By Alex Kirby
BBC News Online environment correspondent
People forced to flee by climate change or other disasters caused by human activities deserve recognition as refugees, a UK campaign group argues.
Climate change propels refugees
It says people affected by rising temperatures should be given a special status as "environmental refugees".
The foundation says there are tens of millions of these refugees already.
It wants the Geneva Convention changed or replaced to protect everyone who is forced to flee by environmental damage.
In a report, Environmental Refugees: The Case For Recognition, the London-based foundation says there is a growing interdependency in a world where environmental problems have no respect for borders, so this new status is an essential response to a growing and unavoidable crisis.
It says the number of people around the world uprooted for environmental reasons probably totals 25 million, compared with 22 million displaced by civil wars and persecution.
By 2050, it suggests, there could be 150 million people worldwide "displaced by a cocktail of ecological 'push factors'".
Polluters to pay
Apart from amending or replacing the Geneva Convention, NEF suggests there should be compensation for ecological debts "to clarify the financial and environmental obligations of 'over-polluting' countries... "
One of the report's co-authors, Andrew Simms, said: "Hysteria and hypocrisy walk in the footsteps of refugees and migrants. The paranoia of wealthy countries is deeply ironic.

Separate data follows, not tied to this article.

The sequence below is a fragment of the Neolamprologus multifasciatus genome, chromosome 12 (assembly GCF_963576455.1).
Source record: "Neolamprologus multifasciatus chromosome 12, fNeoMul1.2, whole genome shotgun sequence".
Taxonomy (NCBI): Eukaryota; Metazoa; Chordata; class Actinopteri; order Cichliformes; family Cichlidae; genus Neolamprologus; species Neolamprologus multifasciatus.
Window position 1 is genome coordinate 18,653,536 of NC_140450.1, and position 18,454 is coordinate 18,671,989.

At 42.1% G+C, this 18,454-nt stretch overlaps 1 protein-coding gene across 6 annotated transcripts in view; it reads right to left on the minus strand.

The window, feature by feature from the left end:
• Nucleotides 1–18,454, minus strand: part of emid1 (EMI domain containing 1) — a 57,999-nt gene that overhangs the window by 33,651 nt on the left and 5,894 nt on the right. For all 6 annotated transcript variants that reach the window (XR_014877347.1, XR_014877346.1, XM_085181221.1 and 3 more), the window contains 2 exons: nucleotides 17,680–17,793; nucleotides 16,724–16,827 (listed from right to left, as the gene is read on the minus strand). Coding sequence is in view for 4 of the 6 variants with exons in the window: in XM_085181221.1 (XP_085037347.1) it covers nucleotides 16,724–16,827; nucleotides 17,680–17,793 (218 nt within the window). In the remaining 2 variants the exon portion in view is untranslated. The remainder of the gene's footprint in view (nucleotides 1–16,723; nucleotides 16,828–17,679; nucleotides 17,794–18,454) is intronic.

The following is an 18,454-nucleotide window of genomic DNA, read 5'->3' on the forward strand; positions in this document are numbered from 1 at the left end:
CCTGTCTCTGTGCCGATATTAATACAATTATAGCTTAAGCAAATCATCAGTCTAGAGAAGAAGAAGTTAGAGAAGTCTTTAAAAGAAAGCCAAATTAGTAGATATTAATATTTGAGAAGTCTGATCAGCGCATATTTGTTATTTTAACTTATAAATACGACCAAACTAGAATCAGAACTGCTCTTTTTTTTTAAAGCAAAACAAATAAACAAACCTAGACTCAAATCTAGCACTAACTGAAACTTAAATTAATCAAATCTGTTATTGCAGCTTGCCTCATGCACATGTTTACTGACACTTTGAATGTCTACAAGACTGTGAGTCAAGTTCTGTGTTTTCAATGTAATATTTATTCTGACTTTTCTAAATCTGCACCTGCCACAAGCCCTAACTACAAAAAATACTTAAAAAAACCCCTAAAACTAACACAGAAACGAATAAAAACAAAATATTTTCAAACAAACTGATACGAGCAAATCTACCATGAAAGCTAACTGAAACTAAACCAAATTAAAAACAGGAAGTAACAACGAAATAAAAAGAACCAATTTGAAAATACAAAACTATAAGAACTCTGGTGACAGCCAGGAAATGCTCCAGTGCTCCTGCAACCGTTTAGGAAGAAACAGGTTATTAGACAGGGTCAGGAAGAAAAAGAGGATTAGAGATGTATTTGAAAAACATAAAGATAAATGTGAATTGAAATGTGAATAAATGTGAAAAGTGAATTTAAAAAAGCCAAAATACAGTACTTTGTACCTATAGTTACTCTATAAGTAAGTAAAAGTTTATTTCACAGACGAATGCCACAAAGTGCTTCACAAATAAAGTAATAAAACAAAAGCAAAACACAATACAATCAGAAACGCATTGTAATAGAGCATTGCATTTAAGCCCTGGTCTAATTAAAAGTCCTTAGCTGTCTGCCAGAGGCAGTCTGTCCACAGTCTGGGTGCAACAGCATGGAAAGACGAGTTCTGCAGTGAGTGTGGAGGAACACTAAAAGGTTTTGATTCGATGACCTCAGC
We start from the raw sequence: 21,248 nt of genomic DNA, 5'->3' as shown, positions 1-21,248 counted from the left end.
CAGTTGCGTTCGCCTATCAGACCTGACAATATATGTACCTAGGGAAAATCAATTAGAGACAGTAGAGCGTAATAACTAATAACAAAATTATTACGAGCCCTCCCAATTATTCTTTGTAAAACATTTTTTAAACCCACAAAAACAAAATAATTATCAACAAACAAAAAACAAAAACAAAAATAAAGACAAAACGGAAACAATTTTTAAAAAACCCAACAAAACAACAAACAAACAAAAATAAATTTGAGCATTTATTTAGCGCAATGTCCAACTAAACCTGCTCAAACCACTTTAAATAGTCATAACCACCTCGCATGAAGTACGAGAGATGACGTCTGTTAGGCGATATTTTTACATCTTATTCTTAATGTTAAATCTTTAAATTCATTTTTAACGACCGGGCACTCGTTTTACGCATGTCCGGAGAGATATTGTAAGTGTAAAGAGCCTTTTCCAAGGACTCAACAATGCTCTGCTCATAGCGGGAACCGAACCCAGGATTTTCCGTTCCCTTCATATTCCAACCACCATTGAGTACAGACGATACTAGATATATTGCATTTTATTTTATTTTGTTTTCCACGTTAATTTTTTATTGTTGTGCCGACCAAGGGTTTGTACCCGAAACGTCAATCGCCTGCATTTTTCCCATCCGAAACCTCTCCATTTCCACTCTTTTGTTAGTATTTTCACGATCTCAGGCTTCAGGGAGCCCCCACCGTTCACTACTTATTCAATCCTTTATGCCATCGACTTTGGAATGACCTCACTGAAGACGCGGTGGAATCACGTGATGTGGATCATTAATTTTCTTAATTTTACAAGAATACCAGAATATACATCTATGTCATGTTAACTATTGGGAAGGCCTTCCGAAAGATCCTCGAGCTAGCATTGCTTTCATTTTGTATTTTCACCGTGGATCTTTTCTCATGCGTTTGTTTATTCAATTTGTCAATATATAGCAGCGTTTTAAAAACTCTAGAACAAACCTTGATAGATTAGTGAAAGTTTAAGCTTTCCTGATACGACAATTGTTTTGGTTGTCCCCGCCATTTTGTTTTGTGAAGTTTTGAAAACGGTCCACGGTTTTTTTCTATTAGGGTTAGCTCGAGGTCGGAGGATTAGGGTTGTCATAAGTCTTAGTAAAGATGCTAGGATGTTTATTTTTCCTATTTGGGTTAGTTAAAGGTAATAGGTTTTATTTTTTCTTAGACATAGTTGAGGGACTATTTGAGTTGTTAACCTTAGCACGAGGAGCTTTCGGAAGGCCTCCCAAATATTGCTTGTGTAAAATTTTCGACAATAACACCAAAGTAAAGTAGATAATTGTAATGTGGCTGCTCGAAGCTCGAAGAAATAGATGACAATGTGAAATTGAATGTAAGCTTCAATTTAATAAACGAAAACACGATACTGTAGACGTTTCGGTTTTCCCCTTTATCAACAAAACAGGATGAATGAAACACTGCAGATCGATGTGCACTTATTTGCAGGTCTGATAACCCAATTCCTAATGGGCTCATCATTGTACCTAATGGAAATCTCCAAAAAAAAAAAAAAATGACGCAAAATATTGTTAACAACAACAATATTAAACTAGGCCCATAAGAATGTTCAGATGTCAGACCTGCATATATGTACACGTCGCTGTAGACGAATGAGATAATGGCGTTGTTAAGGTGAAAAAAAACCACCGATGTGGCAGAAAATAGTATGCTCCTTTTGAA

"Their carbon-intensive lifestyles are driving global warming, which is likely to become the largest single factor forcing people to flee their homes around the world... People in poor, vulnerable countries pay with their homes for our lifestyles."
NEF says the refugee convention lacks an explicit clause acknowledging the plight of people like these. If such a clause were added, it believes, there would then be an enforceable international duty to help them.
There are many environmental reasons to flee
The United Nations High Commission for Refugees says it is already overburdened and underfunded, and could not take on the extra work.
But Andrew Simms told BBC News Online: "Just because UNHCR's hands are full, that doesn't mean the problem will simply go away.
"Unless you create a proper legal status for the people affected and put the responsibility for helping them on the developed world, it will go on being the poor countries who are left to pick up the tab.
"We have a pretty watertight ability to pin the responsibility for climate change where it belongs.
"We know, for instance, that when it sits down to dinner on 2 January, a US family will already have consumed as much fossil fuel since the stroke of midnight on New Year's Day as a Tanzanian family will survive on for the entire year.
"What I find most outrageous is that - very conservatively - about $80bn is going in subsidies to fossil fuel industries in rich countries, against $0.4bn pledged to help poor ones to adapt to climate change."
NEF says other causes besides climate change are creating environmental refugees: they include dam-building, the spread of deserts, and the loss of forests.